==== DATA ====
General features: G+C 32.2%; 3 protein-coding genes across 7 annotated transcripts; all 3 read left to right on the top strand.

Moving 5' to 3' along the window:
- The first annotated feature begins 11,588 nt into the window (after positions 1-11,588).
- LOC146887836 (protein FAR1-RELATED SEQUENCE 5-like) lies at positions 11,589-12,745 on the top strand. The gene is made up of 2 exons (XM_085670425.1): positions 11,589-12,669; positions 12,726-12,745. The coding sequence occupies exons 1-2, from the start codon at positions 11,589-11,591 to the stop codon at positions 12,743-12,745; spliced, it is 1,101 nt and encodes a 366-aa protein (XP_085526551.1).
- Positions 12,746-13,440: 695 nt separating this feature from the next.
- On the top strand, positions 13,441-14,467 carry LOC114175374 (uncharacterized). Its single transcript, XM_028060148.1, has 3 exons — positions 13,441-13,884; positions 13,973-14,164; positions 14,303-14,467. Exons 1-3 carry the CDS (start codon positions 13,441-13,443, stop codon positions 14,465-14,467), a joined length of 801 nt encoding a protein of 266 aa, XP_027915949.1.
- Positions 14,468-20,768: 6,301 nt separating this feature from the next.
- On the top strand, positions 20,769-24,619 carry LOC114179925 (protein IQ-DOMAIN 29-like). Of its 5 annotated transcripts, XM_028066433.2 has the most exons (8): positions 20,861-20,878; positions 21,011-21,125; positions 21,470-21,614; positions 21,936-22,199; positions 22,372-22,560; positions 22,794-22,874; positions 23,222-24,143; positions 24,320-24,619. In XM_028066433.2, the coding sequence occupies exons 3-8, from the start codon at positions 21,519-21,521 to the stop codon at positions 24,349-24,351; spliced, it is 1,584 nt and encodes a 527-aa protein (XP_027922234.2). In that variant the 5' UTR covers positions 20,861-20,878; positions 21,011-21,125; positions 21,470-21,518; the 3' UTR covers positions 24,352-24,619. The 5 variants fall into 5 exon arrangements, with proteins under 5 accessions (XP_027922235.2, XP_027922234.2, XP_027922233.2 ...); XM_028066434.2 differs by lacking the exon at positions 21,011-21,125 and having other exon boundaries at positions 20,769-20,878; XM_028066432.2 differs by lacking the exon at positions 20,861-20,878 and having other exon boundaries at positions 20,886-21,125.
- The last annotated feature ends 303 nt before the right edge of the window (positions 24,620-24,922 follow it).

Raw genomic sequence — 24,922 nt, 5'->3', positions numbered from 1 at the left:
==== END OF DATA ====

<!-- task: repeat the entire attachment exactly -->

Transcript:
General features: G+C 32.2%; 3 protein-coding genes across 7 annotated transcripts; all 3 read left to right on the top strand.

Moving 5' to 3' along the window:
- The first annotated feature begins 11,588 nt into the window (after positions 1-11,588).
- LOC146887836 (protein FAR1-RELATED SEQUENCE 5-like) lies at positions 11,589-12,745 on the top strand. The gene is made up of 2 exons (XM_085670425.1): positions 11,589-12,669; positions 12,726-12,745. The coding sequence occupies exons 1-2, from the start codon at positions 11,589-11,591 to the stop codon at positions 12,743-12,745; spliced, it is 1,101 nt and encodes a 366-aa protein (XP_085526551.1).
- Positions 12,746-13,440: 695 nt separating this feature from the next.
- On the top strand, positions 13,441-14,467 carry LOC114175374 (uncharacterized). Its single transcript, XM_028060148.1, has 3 exons — positions 13,441-13,884; positions 13,973-14,164; positions 14,303-14,467. Exons 1-3 carry the CDS (start codon positions 13,441-13,443, stop codon positions 14,465-14,467), a joined length of 801 nt encoding a protein of 266 aa, XP_027915949.1.
- Positions 14,468-20,768: 6,301 nt separating this feature from the next.
- On the top strand, positions 20,769-24,619 carry LOC114179925 (protein IQ-DOMAIN 29-like). Of its 5 annotated transcripts, XM_028066433.2 has the most exons (8): positions 20,861-20,878; positions 21,011-21,125; positions 21,470-21,614; positions 21,936-22,199; positions 22,372-22,560; positions 22,794-22,874; positions 23,222-24,143; positions 24,320-24,619. In XM_028066433.2, the coding sequence occupies exons 3-8, from the start codon at positions 21,519-21,521 to the stop codon at positions 24,349-24,351; spliced, it is 1,584 nt and encodes a 527-aa protein (XP_027922234.2). In that variant the 5' UTR covers positions 20,861-20,878; positions 21,011-21,125; positions 21,470-21,518; the 3' UTR covers positions 24,352-24,619. The 5 variants fall into 5 exon arrangements, with proteins under 5 accessions (XP_027922235.2, XP_027922234.2, XP_027922233.2 ...); XM_028066434.2 differs by lacking the exon at positions 21,011-21,125 and having other exon boundaries at positions 20,769-20,878; XM_028066432.2 differs by lacking the exon at positions 20,861-20,878 and having other exon boundaries at positions 20,886-21,125.
- The last annotated feature ends 303 nt before the right edge of the window (positions 24,620-24,922 follow it).

Raw genomic sequence — 24,922 nt, 5'->3', positions numbered from 1 at the left: